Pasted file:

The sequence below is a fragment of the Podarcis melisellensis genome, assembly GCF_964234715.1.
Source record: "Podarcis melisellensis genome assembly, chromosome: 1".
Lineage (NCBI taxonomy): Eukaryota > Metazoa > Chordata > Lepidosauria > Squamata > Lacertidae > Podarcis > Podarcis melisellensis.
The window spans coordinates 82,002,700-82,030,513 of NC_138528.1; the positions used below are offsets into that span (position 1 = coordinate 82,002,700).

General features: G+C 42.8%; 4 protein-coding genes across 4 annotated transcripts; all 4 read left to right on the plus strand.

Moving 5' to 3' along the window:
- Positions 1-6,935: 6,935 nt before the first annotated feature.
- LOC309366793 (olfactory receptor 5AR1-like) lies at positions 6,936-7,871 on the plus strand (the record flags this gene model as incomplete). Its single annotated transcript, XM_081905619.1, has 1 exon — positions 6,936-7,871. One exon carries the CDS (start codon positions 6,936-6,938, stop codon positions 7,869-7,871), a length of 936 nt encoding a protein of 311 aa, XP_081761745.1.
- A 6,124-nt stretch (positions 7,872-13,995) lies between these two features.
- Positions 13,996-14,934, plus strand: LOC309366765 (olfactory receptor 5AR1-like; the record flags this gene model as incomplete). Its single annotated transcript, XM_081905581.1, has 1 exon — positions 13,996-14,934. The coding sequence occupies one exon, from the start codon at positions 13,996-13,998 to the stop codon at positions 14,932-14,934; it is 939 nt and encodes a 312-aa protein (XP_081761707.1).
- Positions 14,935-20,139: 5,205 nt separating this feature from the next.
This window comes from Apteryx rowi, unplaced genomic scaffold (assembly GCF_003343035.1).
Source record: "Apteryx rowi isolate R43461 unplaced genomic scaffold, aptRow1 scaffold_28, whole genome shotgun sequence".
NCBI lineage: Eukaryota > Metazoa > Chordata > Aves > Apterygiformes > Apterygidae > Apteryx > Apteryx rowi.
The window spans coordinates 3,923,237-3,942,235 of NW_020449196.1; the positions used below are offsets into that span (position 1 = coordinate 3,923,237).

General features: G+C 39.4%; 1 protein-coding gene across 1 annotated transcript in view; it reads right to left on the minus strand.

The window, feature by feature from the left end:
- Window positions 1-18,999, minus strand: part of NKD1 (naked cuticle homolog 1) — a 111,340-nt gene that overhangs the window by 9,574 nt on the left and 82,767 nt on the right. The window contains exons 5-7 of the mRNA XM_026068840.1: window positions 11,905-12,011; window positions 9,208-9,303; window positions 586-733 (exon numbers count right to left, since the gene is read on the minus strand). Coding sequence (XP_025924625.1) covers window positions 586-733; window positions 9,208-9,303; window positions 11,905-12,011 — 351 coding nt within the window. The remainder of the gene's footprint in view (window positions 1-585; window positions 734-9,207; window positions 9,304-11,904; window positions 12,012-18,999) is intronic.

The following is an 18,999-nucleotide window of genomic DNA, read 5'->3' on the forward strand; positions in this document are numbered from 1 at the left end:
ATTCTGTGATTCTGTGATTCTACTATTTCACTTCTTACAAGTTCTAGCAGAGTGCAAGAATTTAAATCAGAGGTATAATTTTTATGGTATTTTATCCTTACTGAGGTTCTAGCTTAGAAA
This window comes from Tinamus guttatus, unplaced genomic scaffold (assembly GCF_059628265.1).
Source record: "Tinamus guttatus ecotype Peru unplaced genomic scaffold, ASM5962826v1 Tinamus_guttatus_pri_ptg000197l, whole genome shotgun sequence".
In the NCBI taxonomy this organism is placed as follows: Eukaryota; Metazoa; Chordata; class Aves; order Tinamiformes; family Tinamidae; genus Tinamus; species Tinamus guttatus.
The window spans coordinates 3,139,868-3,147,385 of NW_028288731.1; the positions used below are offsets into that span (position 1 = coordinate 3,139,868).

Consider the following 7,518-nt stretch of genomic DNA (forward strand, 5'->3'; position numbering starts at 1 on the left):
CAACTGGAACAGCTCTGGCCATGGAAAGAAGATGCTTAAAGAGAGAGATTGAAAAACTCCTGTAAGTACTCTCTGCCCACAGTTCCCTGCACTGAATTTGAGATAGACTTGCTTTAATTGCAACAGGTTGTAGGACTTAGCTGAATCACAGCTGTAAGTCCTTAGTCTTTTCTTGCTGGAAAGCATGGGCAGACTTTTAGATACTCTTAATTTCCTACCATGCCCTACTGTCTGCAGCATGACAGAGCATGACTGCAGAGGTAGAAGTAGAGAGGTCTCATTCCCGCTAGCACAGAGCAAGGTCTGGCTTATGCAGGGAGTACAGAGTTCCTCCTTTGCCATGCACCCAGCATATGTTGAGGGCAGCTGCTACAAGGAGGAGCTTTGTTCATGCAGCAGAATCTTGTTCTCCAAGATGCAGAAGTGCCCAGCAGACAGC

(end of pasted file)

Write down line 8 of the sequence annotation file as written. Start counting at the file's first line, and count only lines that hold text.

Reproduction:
- LOC309366793 (olfactory receptor 5AR1-like) lies at positions 6,936-7,871 on the plus strand (the record flags this gene model as incomplete). Its single annotated transcript, XM_081905619.1, has 1 exon — positions 6,936-7,871. One exon carries the CDS (start codon positions 6,936-6,938, stop codon positions 7,869-7,871), a length of 936 nt encoding a protein of 311 aa, XP_081761745.1.